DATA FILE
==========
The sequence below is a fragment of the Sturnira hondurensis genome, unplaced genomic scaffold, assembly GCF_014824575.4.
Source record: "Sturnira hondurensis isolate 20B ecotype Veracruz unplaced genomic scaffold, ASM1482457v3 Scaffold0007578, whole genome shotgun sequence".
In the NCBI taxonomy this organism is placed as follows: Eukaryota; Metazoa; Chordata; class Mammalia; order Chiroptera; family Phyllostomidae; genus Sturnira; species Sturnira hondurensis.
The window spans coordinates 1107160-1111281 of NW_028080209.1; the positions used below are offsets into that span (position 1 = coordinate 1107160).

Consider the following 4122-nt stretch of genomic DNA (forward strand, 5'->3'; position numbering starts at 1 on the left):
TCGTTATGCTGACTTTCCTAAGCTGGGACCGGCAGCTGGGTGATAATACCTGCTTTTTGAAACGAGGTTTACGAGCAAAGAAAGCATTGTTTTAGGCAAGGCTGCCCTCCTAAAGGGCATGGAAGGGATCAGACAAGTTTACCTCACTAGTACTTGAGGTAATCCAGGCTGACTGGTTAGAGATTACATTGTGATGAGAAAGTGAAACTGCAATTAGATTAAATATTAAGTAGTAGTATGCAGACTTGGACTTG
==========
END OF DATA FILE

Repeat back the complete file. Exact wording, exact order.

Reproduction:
The sequence below is a fragment of the Sturnira hondurensis genome, unplaced genomic scaffold, assembly GCF_014824575.4.
Source record: "Sturnira hondurensis isolate 20B ecotype Veracruz unplaced genomic scaffold, ASM1482457v3 Scaffold0007578, whole genome shotgun sequence".
In the NCBI taxonomy this organism is placed as follows: Eukaryota; Metazoa; Chordata; class Mammalia; order Chiroptera; family Phyllostomidae; genus Sturnira; species Sturnira hondurensis.
The window spans coordinates 1107160-1111281 of NW_028080209.1; the positions used below are offsets into that span (position 1 = coordinate 1107160).

Consider the following 4122-nt stretch of genomic DNA (forward strand, 5'->3'; position numbering starts at 1 on the left):
TCGTTATGCTGACTTTCCTAAGCTGGGACCGGCAGCTGGGTGATAATACCTGCTTTTTGAAACGAGGTTTACGAGCAAAGAAAGCATTGTTTTAGGCAAGGCTGCCCTCCTAAAGGGCATGGAAGGGATCAGACAAGTTTACCTCACTAGTACTTGAGGTAATCCAGGCTGACTGGTTAGAGATTACATTGTGATGAGAAAGTGAAACTGCAATTAGATTAAATATTAAGTAGTAGTATGCAGACTTGGACTTG